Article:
What Is the Difference Between a Palmar Grasp and a Pincer Grasp?

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A palmar grasp is placing the entire hand around an object that is pressed against the palm, while a pincer grasp is picking up a small object with just the thumb and forefinger, according to Everyday Health. The palmar grasp is a newborn reflex as opposed to the pincer grasp, which is a later developmental milestone.

MedlinePlus states that the palmar grasp is a reflex that healthy newborns exhibit at birth. When another person presses his index finger into the infant’s palm, the baby curls her hand around the finger and grips it tightly. As the infant grows, the palmar grasp becomes a voluntary skill, and infants who are 5 or 6 months old grip objects with this grasp and manipulate them intentionally.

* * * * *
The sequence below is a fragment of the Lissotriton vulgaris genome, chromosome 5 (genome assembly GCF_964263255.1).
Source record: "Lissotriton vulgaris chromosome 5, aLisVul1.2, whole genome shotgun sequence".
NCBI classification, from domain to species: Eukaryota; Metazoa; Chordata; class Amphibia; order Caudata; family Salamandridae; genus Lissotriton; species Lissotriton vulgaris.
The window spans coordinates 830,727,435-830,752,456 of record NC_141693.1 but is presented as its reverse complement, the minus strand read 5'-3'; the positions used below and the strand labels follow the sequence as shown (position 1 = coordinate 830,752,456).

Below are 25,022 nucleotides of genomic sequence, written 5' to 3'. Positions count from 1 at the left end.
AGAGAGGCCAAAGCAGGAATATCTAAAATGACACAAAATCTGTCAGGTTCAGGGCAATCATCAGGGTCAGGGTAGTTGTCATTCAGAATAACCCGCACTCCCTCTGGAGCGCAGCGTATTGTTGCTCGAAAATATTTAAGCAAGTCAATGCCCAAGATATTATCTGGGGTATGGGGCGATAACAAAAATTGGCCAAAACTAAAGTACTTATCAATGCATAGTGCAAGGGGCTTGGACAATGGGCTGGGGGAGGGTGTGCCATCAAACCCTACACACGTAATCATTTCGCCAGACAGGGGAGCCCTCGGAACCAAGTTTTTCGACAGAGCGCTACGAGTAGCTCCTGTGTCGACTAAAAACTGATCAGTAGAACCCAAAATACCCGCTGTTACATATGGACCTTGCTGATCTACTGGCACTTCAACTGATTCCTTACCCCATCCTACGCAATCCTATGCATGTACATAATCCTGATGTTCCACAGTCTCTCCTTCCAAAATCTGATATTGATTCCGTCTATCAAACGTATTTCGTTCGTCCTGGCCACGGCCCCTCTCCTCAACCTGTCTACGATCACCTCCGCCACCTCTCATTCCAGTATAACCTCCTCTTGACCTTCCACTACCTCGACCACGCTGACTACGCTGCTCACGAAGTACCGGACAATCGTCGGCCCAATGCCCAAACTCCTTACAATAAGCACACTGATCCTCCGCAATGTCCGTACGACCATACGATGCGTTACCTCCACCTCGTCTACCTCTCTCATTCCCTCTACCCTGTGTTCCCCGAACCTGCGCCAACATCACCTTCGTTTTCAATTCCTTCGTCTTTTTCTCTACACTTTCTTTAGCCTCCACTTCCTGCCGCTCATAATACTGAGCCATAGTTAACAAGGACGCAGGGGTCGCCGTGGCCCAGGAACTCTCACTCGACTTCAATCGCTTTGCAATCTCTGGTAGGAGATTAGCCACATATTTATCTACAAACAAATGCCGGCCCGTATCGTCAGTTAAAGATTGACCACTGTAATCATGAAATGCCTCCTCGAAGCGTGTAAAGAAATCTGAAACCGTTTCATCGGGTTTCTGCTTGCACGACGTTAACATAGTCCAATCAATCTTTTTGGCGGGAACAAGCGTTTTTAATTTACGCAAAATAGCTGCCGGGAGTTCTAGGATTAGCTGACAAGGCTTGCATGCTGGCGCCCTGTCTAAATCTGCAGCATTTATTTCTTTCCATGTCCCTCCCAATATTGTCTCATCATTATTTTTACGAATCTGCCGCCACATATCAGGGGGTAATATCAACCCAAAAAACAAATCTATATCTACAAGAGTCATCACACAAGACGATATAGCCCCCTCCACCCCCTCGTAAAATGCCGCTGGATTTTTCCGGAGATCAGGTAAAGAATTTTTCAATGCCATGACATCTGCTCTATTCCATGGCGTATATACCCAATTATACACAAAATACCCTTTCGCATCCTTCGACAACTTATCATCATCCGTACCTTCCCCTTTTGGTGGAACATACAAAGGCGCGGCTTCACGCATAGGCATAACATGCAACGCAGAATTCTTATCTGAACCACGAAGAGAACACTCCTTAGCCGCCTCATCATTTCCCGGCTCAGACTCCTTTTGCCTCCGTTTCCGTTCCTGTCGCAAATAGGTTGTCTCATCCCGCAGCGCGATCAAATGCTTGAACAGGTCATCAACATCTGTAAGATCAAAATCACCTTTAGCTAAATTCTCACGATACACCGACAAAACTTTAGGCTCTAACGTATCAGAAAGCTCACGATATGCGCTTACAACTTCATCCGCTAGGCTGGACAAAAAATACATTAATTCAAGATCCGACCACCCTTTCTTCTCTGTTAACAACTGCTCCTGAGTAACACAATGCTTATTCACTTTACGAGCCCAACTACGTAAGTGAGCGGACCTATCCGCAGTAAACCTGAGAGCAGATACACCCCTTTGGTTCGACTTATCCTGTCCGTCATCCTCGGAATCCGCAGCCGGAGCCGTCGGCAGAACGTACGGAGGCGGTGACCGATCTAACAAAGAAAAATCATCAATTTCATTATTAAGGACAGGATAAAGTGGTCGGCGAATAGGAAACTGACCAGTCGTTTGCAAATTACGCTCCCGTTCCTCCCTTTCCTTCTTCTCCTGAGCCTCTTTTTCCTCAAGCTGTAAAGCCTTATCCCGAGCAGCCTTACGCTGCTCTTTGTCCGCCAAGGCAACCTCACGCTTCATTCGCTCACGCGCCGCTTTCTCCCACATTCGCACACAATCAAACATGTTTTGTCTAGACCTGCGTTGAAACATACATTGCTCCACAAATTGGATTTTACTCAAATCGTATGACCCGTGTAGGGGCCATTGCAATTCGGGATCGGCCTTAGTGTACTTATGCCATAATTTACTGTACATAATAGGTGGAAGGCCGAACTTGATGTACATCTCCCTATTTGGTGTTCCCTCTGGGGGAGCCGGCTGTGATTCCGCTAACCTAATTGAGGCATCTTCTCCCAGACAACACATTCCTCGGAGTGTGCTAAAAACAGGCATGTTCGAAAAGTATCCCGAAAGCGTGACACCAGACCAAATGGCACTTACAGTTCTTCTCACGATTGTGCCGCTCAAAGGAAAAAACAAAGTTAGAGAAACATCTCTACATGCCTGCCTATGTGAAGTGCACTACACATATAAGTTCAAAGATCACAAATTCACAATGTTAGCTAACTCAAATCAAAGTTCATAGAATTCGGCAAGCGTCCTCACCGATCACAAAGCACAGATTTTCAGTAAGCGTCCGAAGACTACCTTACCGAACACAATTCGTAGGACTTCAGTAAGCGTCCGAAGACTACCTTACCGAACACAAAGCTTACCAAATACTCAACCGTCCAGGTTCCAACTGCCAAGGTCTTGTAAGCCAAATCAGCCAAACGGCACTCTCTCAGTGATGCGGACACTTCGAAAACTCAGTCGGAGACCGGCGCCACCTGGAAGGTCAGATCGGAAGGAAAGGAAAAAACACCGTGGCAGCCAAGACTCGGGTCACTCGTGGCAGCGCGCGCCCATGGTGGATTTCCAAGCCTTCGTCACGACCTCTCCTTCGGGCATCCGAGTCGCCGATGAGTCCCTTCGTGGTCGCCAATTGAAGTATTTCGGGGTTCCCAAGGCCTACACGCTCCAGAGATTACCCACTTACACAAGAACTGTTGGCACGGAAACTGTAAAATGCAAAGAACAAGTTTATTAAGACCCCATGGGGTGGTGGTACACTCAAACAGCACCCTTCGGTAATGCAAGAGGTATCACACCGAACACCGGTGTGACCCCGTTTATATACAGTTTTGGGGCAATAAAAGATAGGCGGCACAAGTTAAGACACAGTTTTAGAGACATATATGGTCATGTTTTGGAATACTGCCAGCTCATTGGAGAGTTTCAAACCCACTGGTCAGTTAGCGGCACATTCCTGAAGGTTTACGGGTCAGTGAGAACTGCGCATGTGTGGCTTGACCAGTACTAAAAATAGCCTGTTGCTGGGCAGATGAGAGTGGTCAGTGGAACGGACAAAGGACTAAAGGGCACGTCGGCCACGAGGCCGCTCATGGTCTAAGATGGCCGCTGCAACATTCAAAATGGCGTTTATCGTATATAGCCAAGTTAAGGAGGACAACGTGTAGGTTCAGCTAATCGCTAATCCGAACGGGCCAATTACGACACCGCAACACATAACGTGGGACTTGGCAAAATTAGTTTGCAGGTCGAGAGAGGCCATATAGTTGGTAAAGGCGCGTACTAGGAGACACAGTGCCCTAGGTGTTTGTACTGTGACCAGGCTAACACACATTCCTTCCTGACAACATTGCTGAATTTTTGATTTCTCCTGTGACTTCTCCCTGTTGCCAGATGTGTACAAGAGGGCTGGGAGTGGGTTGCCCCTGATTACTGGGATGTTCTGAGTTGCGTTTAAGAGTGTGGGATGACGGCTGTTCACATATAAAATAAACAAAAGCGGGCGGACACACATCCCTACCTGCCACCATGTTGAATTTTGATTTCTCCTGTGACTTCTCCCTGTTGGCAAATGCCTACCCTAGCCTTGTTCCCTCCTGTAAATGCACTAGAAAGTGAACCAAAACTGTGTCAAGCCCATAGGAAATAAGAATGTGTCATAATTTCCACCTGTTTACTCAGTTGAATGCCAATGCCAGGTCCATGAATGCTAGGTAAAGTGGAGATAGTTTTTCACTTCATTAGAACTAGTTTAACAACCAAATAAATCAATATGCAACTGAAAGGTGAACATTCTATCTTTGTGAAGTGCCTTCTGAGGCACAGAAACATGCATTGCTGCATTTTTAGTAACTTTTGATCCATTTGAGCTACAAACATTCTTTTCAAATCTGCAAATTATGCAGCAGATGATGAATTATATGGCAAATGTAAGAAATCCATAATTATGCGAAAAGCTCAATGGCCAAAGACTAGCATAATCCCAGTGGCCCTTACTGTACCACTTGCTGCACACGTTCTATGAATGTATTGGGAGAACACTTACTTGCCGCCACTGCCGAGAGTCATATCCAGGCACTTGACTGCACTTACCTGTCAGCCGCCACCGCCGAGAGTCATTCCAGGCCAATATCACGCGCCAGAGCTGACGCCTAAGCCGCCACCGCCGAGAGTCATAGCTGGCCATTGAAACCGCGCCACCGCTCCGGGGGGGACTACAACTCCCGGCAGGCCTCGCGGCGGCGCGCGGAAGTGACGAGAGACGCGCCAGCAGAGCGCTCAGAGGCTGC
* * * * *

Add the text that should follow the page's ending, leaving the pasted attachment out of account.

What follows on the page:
WebMD maintains that the pincer grasp typically develops in children before their first birthday, usually by the age of 10 months. The grasp makes it easy for infants to pick up small pieces, and they often use it during self feeding. Other developmental milestones typically exhibited at this age include pulling up into a standing position, saying a few words purposefully and pointing at objects with the index finger. Pointing is closely related to the pincer grasp. Some infants also take their first steps during this period.